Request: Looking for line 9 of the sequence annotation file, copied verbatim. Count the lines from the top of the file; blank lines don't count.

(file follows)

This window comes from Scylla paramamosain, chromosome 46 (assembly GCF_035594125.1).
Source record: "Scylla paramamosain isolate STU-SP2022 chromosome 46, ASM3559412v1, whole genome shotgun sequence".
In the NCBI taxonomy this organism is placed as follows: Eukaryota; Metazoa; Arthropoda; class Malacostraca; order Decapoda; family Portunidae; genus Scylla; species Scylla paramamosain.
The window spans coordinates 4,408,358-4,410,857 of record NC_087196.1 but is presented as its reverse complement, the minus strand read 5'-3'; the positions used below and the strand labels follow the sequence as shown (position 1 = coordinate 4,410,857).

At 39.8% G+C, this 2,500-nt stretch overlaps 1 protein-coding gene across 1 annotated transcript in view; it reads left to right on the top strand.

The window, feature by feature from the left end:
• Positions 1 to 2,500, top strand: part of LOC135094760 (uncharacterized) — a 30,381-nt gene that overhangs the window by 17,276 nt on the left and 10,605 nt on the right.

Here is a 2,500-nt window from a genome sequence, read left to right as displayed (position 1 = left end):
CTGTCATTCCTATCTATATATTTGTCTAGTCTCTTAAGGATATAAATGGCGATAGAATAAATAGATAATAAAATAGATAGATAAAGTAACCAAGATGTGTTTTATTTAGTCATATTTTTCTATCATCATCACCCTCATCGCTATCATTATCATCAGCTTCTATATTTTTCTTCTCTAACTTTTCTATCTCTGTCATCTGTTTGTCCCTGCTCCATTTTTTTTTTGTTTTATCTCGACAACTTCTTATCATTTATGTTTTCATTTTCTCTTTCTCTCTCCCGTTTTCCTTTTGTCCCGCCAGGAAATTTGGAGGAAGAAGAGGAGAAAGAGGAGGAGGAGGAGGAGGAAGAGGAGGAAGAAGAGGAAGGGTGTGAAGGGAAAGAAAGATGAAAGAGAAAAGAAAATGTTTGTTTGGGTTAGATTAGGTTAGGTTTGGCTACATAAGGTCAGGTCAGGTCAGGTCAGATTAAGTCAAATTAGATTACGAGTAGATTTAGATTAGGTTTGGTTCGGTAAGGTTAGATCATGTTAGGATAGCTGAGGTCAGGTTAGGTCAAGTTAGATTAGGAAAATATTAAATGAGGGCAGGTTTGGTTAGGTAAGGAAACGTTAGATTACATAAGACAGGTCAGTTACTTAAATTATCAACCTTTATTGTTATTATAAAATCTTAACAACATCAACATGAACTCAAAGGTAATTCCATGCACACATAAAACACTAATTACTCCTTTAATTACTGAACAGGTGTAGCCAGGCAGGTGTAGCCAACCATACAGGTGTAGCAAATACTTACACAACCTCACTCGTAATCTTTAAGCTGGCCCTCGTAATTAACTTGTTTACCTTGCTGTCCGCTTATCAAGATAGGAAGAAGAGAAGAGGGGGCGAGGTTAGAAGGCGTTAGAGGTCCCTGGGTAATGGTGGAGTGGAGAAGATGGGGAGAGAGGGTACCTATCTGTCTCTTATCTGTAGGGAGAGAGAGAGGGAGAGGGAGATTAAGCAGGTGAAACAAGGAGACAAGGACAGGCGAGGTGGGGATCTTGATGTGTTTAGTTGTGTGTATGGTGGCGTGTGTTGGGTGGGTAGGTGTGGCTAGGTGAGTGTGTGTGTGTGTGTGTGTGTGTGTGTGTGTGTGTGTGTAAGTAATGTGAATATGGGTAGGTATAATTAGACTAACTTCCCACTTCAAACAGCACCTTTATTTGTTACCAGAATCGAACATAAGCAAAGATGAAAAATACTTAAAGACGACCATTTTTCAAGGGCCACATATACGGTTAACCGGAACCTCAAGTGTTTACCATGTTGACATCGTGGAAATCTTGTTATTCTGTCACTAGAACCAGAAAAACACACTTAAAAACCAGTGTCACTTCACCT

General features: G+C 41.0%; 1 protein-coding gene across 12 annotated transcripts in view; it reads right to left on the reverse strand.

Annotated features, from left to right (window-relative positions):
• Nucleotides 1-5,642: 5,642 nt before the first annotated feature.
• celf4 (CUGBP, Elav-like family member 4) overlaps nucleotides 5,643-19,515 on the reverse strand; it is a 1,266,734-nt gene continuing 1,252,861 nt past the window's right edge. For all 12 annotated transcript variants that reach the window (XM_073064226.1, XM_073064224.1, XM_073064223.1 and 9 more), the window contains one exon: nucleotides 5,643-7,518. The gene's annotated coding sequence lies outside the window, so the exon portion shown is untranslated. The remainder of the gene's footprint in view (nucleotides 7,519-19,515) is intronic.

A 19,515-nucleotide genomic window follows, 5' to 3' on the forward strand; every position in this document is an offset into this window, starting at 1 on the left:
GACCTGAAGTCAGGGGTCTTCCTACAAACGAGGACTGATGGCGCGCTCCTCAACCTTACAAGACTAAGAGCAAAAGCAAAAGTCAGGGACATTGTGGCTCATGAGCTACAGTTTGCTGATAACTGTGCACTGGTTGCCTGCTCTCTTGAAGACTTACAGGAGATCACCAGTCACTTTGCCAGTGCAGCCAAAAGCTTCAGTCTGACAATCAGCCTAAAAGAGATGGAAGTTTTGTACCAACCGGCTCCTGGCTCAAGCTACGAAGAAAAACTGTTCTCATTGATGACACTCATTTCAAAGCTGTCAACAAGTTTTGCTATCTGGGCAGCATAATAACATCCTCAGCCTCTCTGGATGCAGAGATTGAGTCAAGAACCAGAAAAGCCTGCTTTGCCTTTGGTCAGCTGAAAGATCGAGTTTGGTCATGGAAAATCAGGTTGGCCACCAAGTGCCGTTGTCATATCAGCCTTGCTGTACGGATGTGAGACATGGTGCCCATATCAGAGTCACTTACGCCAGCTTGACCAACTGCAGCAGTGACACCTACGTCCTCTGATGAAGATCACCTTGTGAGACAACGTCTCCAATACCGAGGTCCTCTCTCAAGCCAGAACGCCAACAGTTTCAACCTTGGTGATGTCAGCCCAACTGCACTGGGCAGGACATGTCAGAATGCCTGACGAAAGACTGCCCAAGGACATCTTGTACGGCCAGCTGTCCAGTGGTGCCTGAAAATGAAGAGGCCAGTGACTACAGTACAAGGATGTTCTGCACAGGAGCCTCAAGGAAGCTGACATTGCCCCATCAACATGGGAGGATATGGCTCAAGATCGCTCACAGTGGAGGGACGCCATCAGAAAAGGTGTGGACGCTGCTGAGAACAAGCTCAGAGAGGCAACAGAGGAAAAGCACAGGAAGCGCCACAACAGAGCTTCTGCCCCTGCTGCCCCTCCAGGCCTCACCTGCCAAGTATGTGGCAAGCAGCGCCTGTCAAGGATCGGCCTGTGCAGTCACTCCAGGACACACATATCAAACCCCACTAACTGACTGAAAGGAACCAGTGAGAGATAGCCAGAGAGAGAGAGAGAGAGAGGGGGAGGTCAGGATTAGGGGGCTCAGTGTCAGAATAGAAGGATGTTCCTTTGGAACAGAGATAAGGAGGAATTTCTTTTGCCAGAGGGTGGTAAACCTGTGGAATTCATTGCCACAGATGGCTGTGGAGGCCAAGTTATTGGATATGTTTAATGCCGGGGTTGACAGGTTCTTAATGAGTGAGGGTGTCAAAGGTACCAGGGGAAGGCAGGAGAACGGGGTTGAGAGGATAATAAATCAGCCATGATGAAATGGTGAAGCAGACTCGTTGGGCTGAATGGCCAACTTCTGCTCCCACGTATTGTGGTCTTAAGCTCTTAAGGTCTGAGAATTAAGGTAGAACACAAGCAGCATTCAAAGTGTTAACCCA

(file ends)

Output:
CTGTCATTCCTATCTATATATTTGTCTAGTCTCTTAAGGATATAAATGGCGATAGAATAAATAGATAATAAAATAGATAGATAAAGTAACCAAGATGTGTTTTATTTAGTCATATTTTTCTATCATCATCACCCTCATCGCTATCATTATCATCAGCTTCTATATTTTTCTTCTCTAACTTTTCTATCTCTGTCATCTGTTTGTCCCTGCTCCATTTTTTTTTTGTTTTATCTCGACAACTTCTTATCATTTATGTTTTCATTTTCTCTTTCTCTCTCCCGTTTTCCTTTTGTCCCGCCAGGAAATTTGGAGGAAGAAGAGGAGAAAGAGGAGGAGGAGGAGGAGGAAGAGGAGGAAGAAGAGGAAGGGTGTGAAGGGAAAGAAAGATGAAAGAGAAAAGAAAATGTTTGTTTGGGTTAGATTAGGTTAGGTTTGGCTACATAAGGTCAGGTCAGGTCAGGTCAGATTAAGTCAAATTAGATTACGAGTAGATTTAGATTAGGTTTGGTTCGGTAAGGTTAGATCATGTTAGGATAGCTGAGGTCAGGTTAGGTCAAGTTAGATTAGGAAAATATTAAATGAGGGCAGGTTTGGTTAGGTAAGGAAACGTTAGATTACATAAGACAGGTCAGTTACTTAAATTATCAACCTTTATTGTTATTATAAAATCTTAACAACATCAACATGAACTCAAAGGTAATTCCATGCACACATAAAACACTAATTACTCCTTTAATTACTGAACAGGTGTAGCCAGGCAGGTGTAGCCAACCATACAGGTGTAGCAAATACTTACACAACCTCACTCGTAATCTTTAAGCTGGCCCTCGTAATTAACTTGTTTACCTTGCTGTCCGCTTATCAAGATAGGAAGAAGAGAAGAGGGGGCGAGGTTAGAAGGCGTTAGAGGTCCCTGGGTAATGGTGGAGTGGAGAAGATGGGGAGAGAGGGTACCTATCTGTCTCTTATCTGTAGGGAGAGAGAGAGGGAGAGGGAGATTAAGCAGGTGAAACAAGGAGACAAGGACAGGCGAGGTGGGGATCTTGATGTGTTTAGTTGTGTGTATGGTGGCGTGTGTTGGGTGGGTAGGTGTGGCTAGGTGAGTGTGTGTGTGTGTGTGTGTGTGTGTGTGTGTGTGTGTGTAAGTAATGTGAATATGGGTAGGTATAATTAGACTAACTTCCCACTTCAAACAGCACCTTTATTTGTTACCAGAATCGAACATAAGCAAAGATGAAAAATACTTAAAGACGACCATTTTTCAAGGGCCACATATACGGTTAACCGGAACCTCAAGTGTTTACCATGTTGACATCGTGGAAATCTTGTTATTCTGTCACTAGAACCAGAAAAACACACTTAAAAACCAGTGTCACTTCACCT